44 Encysted juveniles Muscle tissue 50 µm Fig. 33-26
Figure Juveniles of the parasitic nematode Trichinella spiralis encysted in human muscle tissue (LM)

45 Phylum Arthropoda - “jointed foot” – very successful
Segmented body – specialization Exoskeleton – chitin + protein Protection, water loss, molting (disadvantage) Paired, jointed appendages Swim, walk, get prey, sensory, reproduction Nervous system – sense organs Antennae, eyes, ganglia Open circulatory system - hemocoel

46 Phylum Arthropoda Gas exchange Water – gills
Land – tracheal tubes, book lungs

47 Onychophorans - “missing link” between annelids and arthropods; “velvet worms”
Like Annelids Internal segments Like Arthropods Open circulation Tracheal tubes Unbranched legs Jaws from appendages

48 3 Subphyla of Arthropods: Subphylum Chelicerata
Horseshoe crabs, arachnids No antennae Chelicerae (1st pair) – fanglike feeding appendages Body = cephalothorax + abdomen Pedipalps (2nd pair) = locomotion, food, defense or copulation 4 pair legs on cephalothorax - walking

49 Fig. 33-3r Figure 33.3 Invertebrate diversity An onychophoran

50 Subphylum Chelicerata – Horseshoe Crabs
Living fossil Tail for locomotion 5 pair walking legs

51 Fig Figure Horseshoe crabs (Limulus polyphemus)

52 Subphylum Chelicerata - Arachnids
Spiders, scorpions, ticks, harvestmen, mites Most carnivorous 6 pair jointed appendages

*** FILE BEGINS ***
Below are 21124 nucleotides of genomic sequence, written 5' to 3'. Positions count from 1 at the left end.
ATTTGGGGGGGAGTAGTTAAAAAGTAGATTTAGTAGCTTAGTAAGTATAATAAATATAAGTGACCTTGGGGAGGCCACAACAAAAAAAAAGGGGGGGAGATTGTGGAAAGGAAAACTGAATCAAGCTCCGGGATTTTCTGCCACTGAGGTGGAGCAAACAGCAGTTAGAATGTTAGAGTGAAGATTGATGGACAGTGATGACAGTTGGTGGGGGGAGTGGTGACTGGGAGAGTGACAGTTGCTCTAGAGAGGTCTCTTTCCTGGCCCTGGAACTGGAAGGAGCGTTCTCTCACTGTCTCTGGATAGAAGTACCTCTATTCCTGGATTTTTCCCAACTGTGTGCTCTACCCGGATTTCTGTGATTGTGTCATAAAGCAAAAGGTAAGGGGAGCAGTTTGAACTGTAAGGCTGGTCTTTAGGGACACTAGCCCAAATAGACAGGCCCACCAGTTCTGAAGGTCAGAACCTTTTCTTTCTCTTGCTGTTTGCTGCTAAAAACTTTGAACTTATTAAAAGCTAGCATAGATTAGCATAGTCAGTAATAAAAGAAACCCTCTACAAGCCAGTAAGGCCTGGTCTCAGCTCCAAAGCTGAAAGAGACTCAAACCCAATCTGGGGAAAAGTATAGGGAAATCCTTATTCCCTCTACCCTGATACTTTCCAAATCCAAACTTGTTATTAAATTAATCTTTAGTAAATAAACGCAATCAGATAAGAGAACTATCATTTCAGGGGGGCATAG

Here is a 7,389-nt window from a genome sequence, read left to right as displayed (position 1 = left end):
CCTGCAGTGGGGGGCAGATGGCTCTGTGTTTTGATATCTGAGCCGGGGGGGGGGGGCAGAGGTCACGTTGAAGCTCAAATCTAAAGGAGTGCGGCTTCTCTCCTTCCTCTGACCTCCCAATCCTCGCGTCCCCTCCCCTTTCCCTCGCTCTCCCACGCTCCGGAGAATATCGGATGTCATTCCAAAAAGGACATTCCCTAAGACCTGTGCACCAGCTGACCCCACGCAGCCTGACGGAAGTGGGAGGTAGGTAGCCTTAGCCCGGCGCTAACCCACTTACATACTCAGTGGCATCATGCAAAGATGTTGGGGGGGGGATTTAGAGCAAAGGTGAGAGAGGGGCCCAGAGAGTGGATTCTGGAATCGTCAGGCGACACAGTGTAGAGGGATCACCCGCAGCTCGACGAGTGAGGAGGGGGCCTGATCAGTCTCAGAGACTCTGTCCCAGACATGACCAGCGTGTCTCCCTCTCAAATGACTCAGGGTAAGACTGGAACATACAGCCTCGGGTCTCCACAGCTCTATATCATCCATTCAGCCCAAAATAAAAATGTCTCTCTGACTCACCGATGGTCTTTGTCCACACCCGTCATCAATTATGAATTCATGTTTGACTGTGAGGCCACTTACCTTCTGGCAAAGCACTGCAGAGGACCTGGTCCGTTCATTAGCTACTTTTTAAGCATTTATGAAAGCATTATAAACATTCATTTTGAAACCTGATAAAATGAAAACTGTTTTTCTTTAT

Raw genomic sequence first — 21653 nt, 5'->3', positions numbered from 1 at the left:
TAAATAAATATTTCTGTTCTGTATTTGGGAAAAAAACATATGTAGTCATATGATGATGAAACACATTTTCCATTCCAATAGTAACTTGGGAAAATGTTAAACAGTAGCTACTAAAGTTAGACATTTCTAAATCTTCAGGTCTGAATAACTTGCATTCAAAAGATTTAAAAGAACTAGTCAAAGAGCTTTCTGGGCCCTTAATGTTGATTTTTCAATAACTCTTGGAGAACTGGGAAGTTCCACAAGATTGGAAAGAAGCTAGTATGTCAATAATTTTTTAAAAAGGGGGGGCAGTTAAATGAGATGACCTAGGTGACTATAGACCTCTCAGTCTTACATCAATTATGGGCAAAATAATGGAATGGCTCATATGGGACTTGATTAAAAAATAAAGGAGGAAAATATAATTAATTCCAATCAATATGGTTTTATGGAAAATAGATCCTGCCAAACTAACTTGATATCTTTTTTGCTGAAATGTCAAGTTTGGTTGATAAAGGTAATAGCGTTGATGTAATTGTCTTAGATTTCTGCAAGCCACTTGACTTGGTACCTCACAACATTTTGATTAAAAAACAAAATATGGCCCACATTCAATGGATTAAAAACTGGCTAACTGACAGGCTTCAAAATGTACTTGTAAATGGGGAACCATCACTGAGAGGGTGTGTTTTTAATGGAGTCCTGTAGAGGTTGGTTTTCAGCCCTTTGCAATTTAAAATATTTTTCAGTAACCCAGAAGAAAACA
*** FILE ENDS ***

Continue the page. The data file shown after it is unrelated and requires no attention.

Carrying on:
53 Scorpion Dust mite Web-building spider 50 µm Fig. 33-31
Figure Arachnids Web-building spider

54 Arachnids - Spiders 1st pair – chelicerae – penetrate prey
2nd pair – pedipalps – hold, chew food Next 4 pairs – walking 8 eyes – 2 rows, 4 each Gas exchange Tracheal tubes, book lungs or both Glands – abdomen – silk (spinnerets) All spiders – poison glands (few toxic to humans)

55 Stomach Intestine Heart Brain Digestive gland Eyes Ovary Poison gland
Fig Stomach Intestine Heart Brain Digestive gland Eyes Ovary Poison gland Figure Anatomy of a spider Book lung Anus Gonopore (exit for eggs) Chelicera Pedipalp Spinnerets Sperm receptacle Silk gland

56 Arachnids - Mites and Ticks
Nuisance Eat crops, infest livestock, pets, us disease Mites chiggers – red itchy welts Ticks Rocky Mountain spotted fever, Texas cattle fever, relapsing fever, Lyme disease

57 Trilobites Early arthropod – extinct now 3 lobes of exoskeleton
Led to chelicerates

58 Fig Figure A trilobite fossil

59 Subphylum Crustacea Lobsters, crabs, shrimp, barnacles
Consume algae detritus Compose much zooplankton Mandibles – jaw like, no chelicerae Hard, 3rd pair appendages, sides of mouth, bite/grind food Biramous appendages – 2 jointed branches 2 pair antennae (sensory) Nauplius larva – 1st stage after hatching; has only most anterior 3 pair of appendages 1st and 2nd Maxillae – after mandibles; 2 pair; manipulate, hold food Other appendages – walk, swim, transmit sperm, carry eggs/young/sense

60 Subphylum Crustacea Gas exchange - gills
Excretion – 2 large antennal (green) glands Compound eyes Statocysts – detect gravity Reproduction - separate sexes Male sperm to female; fertilized egg carried on female New animals – resemble adult or many larval stages w/molting

61 Orders of Subphylum Crustacea
Isopods – pill bugs, sowbugs (5-15 mm) Copepods – zooplankton (microscopic) Decapods – lobster, crayfish, crab, shrimp

62 (a) Ghost crab (b) Krill (c) Barnacles Fig. 33-38
Figure Crustaceans (b) Krill (c) Barnacles

63 Cephalothorax Abdomen Antennae (sensory reception) Thorax Head
Fig Cephalothorax Abdomen Antennae (sensory reception) Thorax Head Swimming appendages (one pair located under each abdominal segment) Figure External anatomy of an arthropod Walking legs Pincer (defense) Mouthparts (feeding)